The Second Dumbest Argument I Ever Had

John Cassavetes and Peter Falk in Mikey and Nicky.

I first told this story as a Saturday Odds & Sods segment. Recently, I linked to that post when making a Peter Falk-inspired joke. Several readers told me if was hard to find so I decided to expand upon the story for this Sunday afternoon. Consider this my version of Tommy T’s Random Ruminations.

It’s Mother’s Day so I suppose I should tell a story about my mom but she disliked what she always called “Hallmark holidays.” As far as she was concerned, every day should be Mother’s Day. She deserved it given how many arguments between my father and me that she had to referee. She should have received combat pay.

Memory is a funny thing. Old stories can be conjured up by the oddest stimuli.  This one was inspired by re-watching The Dirty Dozen of all things. Another reason to post it on the day of the Sunday Dozen. Adding to the irony is that the theme song for the Odds & Sods post in question was the Talking Heads tune, Life During Wartime.

I noted, not for the first time, that two Greek American actors, Maybe Cousin Telly Savalas and John Cassavetes, played the dirtiest of The Dirty Dozen. I once asked Telly how he dealt with playing that psychotic racist character. His response: “That’s why it’s called acting, kid.”

That’s not the story. It involves my late father Lou’s stubbornness, John Cassavetes, and Peter Falk.

Lou considered himself an expert on all things Greek and he did not like being contradicted. This is my reconstruction of a conversation we had about Cassavetes and Falk.

Using his stock phrase about successful Greek Americans Lou said: “I love Peter Falk as Columbo. He’s Greek. He’s doing very well, you know.”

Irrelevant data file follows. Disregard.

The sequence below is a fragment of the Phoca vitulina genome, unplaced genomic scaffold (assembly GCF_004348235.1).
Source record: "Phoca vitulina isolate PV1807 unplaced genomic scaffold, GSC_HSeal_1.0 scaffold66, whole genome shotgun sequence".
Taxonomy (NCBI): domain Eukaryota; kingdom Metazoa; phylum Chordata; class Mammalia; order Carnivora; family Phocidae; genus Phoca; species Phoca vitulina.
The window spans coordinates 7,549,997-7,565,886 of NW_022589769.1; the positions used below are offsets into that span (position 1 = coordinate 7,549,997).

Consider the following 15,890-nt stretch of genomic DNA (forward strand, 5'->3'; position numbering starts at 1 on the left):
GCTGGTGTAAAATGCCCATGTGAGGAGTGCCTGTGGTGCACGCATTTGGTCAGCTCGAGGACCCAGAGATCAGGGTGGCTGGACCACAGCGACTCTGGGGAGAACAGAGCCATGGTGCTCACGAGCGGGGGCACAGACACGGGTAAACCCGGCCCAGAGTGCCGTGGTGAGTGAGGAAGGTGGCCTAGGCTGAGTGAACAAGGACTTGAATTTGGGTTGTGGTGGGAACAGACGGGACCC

Me: “He’s not Greek. Falk is Jewish. His close friend and artistic collaborator John Cassavetes *is* Greek. You may have seen him in The Dirty Dozen or Rosemary’s Baby.”

I knew there was no way Lou had ever seen one of Cassavetes’ art films.

Lou: “Never heard of that other guy. Falk is Greek.”

I threw out the name of one of Cassavetes’ and Falk’s frequent collaborators, Ben Gazzara.

Me: “Everyone’s Greek, right? The next thing you know, you’ll claim Ben Gazzara as Greek.”

Lou: “I remember him in Run For Your Life on television. Everyone knows that Ben Gazzara is Italian but Peter Falk is Greek.”

Me: “You’re just confused. Nothing wrong with that, Cassavetes and Falk are tight.”

Lou: “You’re the one who’s confused, son. Peter Falk is Greek. He’s doing very well, you know.”

Lou was sometimes wrong but never in doubt when it came to someone’s Greekness. I should have mentioned something he and John Cassavetes had in common. They both married beautiful blond women from Wisconsin.

My mom was never nominated for an Oscar like Gena Rowlands but she too was a knock out:

Edna Benson Athas, Gena Rowlands Cassavetes.

That concludes this Mother’s Day interlude.

Back to our story.

I’m almost as stubborn as my father so the next time we saw Maybe Cousin Telly together, I tried again. Telly agreed with me. Even though Telly knew Peter and John personally, he could not convince Lou either. It was time to admit defeat and say this:

Longtime readers will note that this story is similar to our Kazan colloquy, which I posted as The Dumbest Argument I Ever Had.

This was the second dumbest.

The last word goes to The Beatles:

2 thoughts on “The Second Dumbest Argument I Ever Had

  1. Shades of my late father who always had to point out actors who were “good Catholics” (Danny Thomas, anyone?). My brother jokingly carried on the tradition by occasionally pointing out famous vegetarians like Steve Martin.

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